rebut, refute - overthrow by argument, evidence, or proof; "The speaker refuted his opponent's arguments"
negative, veto, blackball - vote against; refuse to endorse; refuse to assent; "The President vetoed the bill"
dissent, protest, resist - express opposition through action or words; "dissent to the laws of the country"
2.controvert - prove to be false or incorrect
confute, disprove - prove to be false; "The physicist disproved his colleagues' theories"

controvert

verb
To refuse to admit the truth, reality, value, or worth of:
Law: traverse.
Translations

controvert

[ˈkɒntrəvɜːt] VTcontradecir

controvert

vt (form)anfechten, bestreiten
References in classic literature ?
A bank-robber, and what you call a murderer, likewise, has his rights, which men of enlightened humanity and conscience should regard in so much the more liberal spirit, because the bulk of society is prone to controvert their existence.
Meserve complacently; a remark which there seemed no disposition on the part of any of the company to controvert.
I have a witness to the fact, whose testimony even you, sir, will scarcely controvert.
I did not venture to controvert this opinion, but I made a good supper, which it greatly satisfied her to see me do.
I shall have to controvert one or two ideas that are almost universally accepted.
Yes, must,” repeated the youth; when, turning his head proudly around him, as if to see who would dare to controvert his rights, he met the astonished gaze of Elizabeth, and proceeded more mildly: “That is, if a man is allowed the possession of that which his hand hath killed.
For all thou dost and hast done to blight and curse the nobleness of his nature, I have done and shall continue to do all in my power to controvert.
His posture--flat upon his back, with his hands crossed upon his stomach and tied with something that he easily broke without profitably altering the situation--the strict confinement of his entire person, the black darkness and profound silence, made a body of evidence impossible to controvert and he accepted it without cavil.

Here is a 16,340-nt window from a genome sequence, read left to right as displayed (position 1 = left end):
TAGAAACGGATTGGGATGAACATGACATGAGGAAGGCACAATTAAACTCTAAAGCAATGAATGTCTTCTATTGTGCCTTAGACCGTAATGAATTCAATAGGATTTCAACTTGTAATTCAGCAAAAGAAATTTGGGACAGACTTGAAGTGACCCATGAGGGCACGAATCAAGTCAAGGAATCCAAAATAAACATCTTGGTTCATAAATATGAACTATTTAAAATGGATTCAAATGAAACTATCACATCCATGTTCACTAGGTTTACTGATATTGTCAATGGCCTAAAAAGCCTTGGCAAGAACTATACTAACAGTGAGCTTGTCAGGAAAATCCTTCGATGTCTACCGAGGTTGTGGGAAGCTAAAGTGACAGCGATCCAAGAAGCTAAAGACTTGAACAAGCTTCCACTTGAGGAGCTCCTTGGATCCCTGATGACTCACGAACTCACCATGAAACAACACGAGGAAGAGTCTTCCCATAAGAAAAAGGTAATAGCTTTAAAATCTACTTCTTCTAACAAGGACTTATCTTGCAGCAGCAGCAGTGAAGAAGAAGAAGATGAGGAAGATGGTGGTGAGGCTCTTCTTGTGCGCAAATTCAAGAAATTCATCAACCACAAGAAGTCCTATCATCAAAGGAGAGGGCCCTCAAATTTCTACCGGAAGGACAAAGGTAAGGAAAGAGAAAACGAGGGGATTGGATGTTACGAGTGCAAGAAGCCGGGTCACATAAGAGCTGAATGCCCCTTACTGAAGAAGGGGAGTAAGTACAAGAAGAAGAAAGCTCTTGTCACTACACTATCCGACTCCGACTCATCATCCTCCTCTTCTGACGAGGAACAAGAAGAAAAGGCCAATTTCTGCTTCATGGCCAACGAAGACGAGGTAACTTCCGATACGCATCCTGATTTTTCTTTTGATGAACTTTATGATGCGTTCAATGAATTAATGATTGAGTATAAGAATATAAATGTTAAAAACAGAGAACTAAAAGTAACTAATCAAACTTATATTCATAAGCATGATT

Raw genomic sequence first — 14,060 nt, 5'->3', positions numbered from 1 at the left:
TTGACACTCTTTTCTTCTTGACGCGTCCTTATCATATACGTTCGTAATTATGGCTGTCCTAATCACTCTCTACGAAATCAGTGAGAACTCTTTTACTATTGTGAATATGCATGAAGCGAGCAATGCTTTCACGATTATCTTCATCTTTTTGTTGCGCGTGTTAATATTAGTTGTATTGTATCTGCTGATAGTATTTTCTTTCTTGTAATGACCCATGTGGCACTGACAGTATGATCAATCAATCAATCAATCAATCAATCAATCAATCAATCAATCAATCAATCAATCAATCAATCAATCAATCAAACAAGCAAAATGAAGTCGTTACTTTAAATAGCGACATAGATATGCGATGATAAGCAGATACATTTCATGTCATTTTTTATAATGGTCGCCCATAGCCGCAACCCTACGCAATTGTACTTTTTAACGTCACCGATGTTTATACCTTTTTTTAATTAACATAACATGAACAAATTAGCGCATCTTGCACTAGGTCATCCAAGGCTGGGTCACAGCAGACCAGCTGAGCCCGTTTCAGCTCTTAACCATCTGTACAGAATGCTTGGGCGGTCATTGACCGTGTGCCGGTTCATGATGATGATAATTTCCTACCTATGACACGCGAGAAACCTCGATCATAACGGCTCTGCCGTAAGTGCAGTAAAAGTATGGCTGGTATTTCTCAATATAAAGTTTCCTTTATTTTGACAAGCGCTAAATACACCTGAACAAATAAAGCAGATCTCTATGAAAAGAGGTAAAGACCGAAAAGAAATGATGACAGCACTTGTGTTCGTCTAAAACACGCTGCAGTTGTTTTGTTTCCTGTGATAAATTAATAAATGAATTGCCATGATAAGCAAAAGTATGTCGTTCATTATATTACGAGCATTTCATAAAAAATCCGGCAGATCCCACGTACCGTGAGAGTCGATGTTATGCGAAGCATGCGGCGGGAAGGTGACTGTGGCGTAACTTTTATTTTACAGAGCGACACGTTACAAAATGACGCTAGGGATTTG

Nobody attempting to controvert this position, he took a small brown-paper parcel out of his hat, and putting on a pair of horn spectacles (the writing being crabbed) read the direction half-a-dozen times over; having done which, he consigned the parcel to its old place, put up his spectacles again, and stared at everybody in turn.
Madam," cries Sophia, "I have never presumed to controvert any opinion of yours; and this subject, as I said, I have never yet thought of, and perhaps never may.
I shall show you that, on many occasions, he gave halfpence, and on some occasions even sixpences, to her little boy; and I shall prove to you, by a witness whose testimony it will be impossible for my learned friend to weaken or controvert, that on one occasion he patted the boy on the head, and, after inquiring whether he had won any "ALLEY TORS" or "COMMONEYS" lately (both of which I understand to be a particular species of marbles much prized by the youth of this town), made use of this remarkable expression, "How should you like to have another father?
As the majority JCC board members well know, their allegations directly controvert their own requests that marketing efforts should be focused on the local market in New Orleans," Satre said.